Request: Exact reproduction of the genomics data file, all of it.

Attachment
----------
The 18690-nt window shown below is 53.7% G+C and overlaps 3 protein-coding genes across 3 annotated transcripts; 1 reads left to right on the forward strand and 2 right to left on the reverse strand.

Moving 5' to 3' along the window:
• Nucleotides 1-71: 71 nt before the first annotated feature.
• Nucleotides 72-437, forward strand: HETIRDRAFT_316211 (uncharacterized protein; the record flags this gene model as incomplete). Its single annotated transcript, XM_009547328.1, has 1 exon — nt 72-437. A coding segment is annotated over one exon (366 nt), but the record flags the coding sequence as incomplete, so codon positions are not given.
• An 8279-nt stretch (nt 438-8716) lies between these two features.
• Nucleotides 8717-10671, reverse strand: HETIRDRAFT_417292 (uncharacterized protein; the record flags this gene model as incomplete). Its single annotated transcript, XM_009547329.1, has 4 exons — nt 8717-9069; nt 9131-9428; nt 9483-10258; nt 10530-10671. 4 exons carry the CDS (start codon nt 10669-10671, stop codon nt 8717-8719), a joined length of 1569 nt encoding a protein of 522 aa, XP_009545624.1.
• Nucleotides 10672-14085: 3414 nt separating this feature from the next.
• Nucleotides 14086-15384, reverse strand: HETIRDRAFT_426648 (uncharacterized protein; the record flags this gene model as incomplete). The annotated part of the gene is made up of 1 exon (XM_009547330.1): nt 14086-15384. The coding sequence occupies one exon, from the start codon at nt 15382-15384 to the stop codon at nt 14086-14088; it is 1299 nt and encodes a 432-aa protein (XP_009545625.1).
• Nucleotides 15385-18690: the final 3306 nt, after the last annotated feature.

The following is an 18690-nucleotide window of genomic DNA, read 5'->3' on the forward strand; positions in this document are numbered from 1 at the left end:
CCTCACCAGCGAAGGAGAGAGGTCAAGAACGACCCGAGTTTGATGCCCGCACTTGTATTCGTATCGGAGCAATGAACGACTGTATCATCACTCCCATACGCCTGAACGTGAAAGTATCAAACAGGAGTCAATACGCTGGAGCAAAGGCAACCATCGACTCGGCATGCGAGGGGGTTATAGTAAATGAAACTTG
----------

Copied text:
The 18690-nt window shown below is 53.7% G+C and overlaps 3 protein-coding genes across 3 annotated transcripts; 1 reads left to right on the forward strand and 2 right to left on the reverse strand.

Moving 5' to 3' along the window:
• Nucleotides 1-71: 71 nt before the first annotated feature.
• Nucleotides 72-437, forward strand: HETIRDRAFT_316211 (uncharacterized protein; the record flags this gene model as incomplete). Its single annotated transcript, XM_009547328.1, has 1 exon — nt 72-437. A coding segment is annotated over one exon (366 nt), but the record flags the coding sequence as incomplete, so codon positions are not given.
• An 8279-nt stretch (nt 438-8716) lies between these two features.
• Nucleotides 8717-10671, reverse strand: HETIRDRAFT_417292 (uncharacterized protein; the record flags this gene model as incomplete). Its single annotated transcript, XM_009547329.1, has 4 exons — nt 8717-9069; nt 9131-9428; nt 9483-10258; nt 10530-10671. 4 exons carry the CDS (start codon nt 10669-10671, stop codon nt 8717-8719), a joined length of 1569 nt encoding a protein of 522 aa, XP_009545624.1.
• Nucleotides 10672-14085: 3414 nt separating this feature from the next.
• Nucleotides 14086-15384, reverse strand: HETIRDRAFT_426648 (uncharacterized protein; the record flags this gene model as incomplete). The annotated part of the gene is made up of 1 exon (XM_009547330.1): nt 14086-15384. The coding sequence occupies one exon, from the start codon at nt 15382-15384 to the stop codon at nt 14086-14088; it is 1299 nt and encodes a 432-aa protein (XP_009545625.1).
• Nucleotides 15385-18690: the final 3306 nt, after the last annotated feature.

The following is an 18690-nucleotide window of genomic DNA, read 5'->3' on the forward strand; positions in this document are numbered from 1 at the left end:
CCTCACCAGCGAAGGAGAGAGGTCAAGAACGACCCGAGTTTGATGCCCGCACTTGTATTCGTATCGGAGCAATGAACGACTGTATCATCACTCCCATACGCCTGAACGTGAAAGTATCAAACAGGAGTCAATACGCTGGAGCAAAGGCAACCATCGACTCGGCATGCGAGGGGGTTATAGTAAATGAAACTTG